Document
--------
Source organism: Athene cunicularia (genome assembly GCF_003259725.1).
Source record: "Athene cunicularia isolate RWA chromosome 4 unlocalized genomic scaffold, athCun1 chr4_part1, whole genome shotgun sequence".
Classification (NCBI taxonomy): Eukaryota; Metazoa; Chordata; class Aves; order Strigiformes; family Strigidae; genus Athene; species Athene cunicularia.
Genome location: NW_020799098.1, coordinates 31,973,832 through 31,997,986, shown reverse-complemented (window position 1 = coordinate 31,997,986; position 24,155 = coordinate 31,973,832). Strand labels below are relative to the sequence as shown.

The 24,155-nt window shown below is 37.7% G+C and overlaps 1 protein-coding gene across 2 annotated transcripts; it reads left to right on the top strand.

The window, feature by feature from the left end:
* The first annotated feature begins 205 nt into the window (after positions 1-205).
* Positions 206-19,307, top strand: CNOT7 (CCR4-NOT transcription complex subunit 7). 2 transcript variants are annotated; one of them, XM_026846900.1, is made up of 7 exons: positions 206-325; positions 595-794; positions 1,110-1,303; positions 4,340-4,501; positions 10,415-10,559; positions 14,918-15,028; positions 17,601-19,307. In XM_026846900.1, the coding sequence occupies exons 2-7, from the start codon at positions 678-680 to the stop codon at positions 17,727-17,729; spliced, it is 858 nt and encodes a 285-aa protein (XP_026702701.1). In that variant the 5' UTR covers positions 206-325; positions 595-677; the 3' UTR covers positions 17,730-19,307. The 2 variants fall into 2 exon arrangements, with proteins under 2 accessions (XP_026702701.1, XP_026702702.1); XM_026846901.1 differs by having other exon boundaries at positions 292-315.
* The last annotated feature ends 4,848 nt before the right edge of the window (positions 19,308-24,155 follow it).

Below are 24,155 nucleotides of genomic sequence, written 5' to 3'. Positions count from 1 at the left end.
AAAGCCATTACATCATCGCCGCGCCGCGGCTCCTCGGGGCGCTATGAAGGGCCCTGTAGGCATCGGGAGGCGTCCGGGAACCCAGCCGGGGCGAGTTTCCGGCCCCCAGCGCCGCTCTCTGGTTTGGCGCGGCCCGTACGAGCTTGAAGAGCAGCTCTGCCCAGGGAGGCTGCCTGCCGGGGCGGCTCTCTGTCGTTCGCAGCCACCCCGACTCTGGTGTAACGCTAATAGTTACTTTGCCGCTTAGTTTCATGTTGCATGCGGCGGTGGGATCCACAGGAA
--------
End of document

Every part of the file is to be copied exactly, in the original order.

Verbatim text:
Source organism: Athene cunicularia (genome assembly GCF_003259725.1).
Source record: "Athene cunicularia isolate RWA chromosome 4 unlocalized genomic scaffold, athCun1 chr4_part1, whole genome shotgun sequence".
Classification (NCBI taxonomy): Eukaryota; Metazoa; Chordata; class Aves; order Strigiformes; family Strigidae; genus Athene; species Athene cunicularia.
Genome location: NW_020799098.1, coordinates 31,973,832 through 31,997,986, shown reverse-complemented (window position 1 = coordinate 31,997,986; position 24,155 = coordinate 31,973,832). Strand labels below are relative to the sequence as shown.

The 24,155-nt window shown below is 37.7% G+C and overlaps 1 protein-coding gene across 2 annotated transcripts; it reads left to right on the top strand.

The window, feature by feature from the left end:
* The first annotated feature begins 205 nt into the window (after positions 1-205).
* Positions 206-19,307, top strand: CNOT7 (CCR4-NOT transcription complex subunit 7). 2 transcript variants are annotated; one of them, XM_026846900.1, is made up of 7 exons: positions 206-325; positions 595-794; positions 1,110-1,303; positions 4,340-4,501; positions 10,415-10,559; positions 14,918-15,028; positions 17,601-19,307. In XM_026846900.1, the coding sequence occupies exons 2-7, from the start codon at positions 678-680 to the stop codon at positions 17,727-17,729; spliced, it is 858 nt and encodes a 285-aa protein (XP_026702701.1). In that variant the 5' UTR covers positions 206-325; positions 595-677; the 3' UTR covers positions 17,730-19,307. The 2 variants fall into 2 exon arrangements, with proteins under 2 accessions (XP_026702701.1, XP_026702702.1); XM_026846901.1 differs by having other exon boundaries at positions 292-315.
* The last annotated feature ends 4,848 nt before the right edge of the window (positions 19,308-24,155 follow it).

Below are 24,155 nucleotides of genomic sequence, written 5' to 3'. Positions count from 1 at the left end.
AAAGCCATTACATCATCGCCGCGCCGCGGCTCCTCGGGGCGCTATGAAGGGCCCTGTAGGCATCGGGAGGCGTCCGGGAACCCAGCCGGGGCGAGTTTCCGGCCCCCAGCGCCGCTCTCTGGTTTGGCGCGGCCCGTACGAGCTTGAAGAGCAGCTCTGCCCAGGGAGGCTGCCTGCCGGGGCGGCTCTCTGTCGTTCGCAGCCACCCCGACTCTGGTGTAACGCTAATAGTTACTTTGCCGCTTAGTTTCATGTTGCATGCGGCGGTGGGATCCACAGGAA